So, in a weird kind of way, I have no idea how I chose this music, also part of the inexplicable, the unanswerable. I know what I did in practical terms, to find it, but the coming together of it, the thread connecting these elegant songs, the beauty and power of the melodies, the lyrics, all that’s a bit of a mystery. I sifted through thousands of songs that spoke to me strongly, that made sense to me as a way of honoring Sam - not just the sadness, but the joy he brought to me and so many people who knew and loved him.
Steve Newcomb, who arranges for many very well known Australian artists, is completing his PHD at Manhattan School of Music. He’s also head of the music department at Griffith University in Brisbane, Australia, so he's a very busy young man. Soon after I made the final decisions on our material, I was extremely fortunate to reconnect with another enormously gifted pianist / arranger, John DiMartino. As soon as I heard John play, I knew he was the missing link and third member of the team. Over the past six weeks, we have created arrangements for twelve songs. Steve created Finale files using many of John's harmonic ideas and melodic threads and gorgeous motifs. Steve spent two weeks weaving his magic on top of what John had created. We had our first full rehearsal with orchestra and quartet in January. Twelve marvelous musicians and one extraordinary orchestrator will enter the studio to record this magical collaboration of exquisite, musical story telling to honor one of the most special human beings who ever lived, Sam McNulty (aka Chap One). I’m expecting a release date of 2014.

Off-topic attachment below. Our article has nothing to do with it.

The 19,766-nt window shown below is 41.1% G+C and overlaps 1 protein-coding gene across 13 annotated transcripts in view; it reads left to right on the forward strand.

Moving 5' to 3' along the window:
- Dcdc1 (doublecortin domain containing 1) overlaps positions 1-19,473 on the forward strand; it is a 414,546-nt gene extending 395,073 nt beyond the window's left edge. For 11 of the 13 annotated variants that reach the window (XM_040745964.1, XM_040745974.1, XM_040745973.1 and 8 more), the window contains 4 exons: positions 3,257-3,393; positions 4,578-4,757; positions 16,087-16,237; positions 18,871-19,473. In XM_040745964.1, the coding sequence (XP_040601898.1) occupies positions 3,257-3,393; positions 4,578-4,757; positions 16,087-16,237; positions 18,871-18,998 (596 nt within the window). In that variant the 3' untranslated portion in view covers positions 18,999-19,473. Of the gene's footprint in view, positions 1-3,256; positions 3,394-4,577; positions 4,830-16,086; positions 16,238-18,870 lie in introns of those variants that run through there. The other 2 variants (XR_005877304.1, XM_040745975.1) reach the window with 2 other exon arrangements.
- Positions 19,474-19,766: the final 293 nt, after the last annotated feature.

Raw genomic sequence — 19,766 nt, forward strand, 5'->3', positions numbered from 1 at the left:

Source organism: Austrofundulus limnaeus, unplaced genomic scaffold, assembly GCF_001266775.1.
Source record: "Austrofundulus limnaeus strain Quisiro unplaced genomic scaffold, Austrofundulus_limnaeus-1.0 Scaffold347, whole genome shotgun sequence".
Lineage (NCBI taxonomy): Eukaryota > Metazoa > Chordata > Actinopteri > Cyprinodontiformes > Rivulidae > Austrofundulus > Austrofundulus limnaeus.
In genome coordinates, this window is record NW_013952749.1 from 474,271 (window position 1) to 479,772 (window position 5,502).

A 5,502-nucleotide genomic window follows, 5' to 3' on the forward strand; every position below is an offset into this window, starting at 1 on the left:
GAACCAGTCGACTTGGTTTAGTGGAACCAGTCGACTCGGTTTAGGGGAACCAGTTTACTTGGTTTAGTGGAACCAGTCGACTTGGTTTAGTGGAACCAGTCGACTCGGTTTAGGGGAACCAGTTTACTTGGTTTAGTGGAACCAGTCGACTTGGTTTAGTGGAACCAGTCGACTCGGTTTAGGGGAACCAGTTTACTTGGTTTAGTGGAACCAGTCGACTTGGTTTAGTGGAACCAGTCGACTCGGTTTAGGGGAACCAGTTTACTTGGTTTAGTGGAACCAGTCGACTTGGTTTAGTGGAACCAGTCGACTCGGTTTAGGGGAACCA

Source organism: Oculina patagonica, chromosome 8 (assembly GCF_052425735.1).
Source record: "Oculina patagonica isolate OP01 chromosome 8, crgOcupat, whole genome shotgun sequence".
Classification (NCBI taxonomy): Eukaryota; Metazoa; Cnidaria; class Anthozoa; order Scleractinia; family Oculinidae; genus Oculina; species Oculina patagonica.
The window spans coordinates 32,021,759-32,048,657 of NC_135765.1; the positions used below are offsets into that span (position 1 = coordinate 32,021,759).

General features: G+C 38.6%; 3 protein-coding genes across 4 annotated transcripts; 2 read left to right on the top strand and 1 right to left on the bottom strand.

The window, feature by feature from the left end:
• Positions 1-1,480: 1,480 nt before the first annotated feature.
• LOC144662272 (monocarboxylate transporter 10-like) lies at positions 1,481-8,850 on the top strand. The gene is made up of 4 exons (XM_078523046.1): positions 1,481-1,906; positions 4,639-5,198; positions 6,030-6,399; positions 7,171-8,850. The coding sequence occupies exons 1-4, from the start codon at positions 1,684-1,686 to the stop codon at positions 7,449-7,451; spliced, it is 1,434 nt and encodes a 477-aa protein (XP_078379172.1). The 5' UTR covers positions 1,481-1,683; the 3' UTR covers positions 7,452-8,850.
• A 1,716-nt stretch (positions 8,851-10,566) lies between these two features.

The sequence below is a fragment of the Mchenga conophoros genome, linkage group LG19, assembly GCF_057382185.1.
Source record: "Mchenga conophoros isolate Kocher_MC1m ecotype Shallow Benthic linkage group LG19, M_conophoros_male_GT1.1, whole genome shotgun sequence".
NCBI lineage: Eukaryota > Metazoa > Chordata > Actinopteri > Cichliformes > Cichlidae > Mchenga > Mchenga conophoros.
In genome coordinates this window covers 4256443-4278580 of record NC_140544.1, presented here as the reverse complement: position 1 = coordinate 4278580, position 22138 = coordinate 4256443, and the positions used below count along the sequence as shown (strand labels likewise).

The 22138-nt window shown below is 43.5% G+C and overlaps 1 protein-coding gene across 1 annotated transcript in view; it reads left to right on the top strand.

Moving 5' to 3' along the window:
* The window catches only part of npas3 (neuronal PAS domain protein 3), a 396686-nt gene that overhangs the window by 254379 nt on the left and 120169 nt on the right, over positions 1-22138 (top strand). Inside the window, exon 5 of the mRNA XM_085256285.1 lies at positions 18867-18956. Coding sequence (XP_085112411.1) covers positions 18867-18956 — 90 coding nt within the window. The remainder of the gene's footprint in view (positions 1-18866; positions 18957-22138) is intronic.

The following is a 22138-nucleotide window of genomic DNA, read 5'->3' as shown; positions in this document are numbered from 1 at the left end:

Please check her website for updates.
You can listen and watch Chris live: "One Less Bell to Answer"
About Sam McNulty aka Chap One: www.chaponemusic.com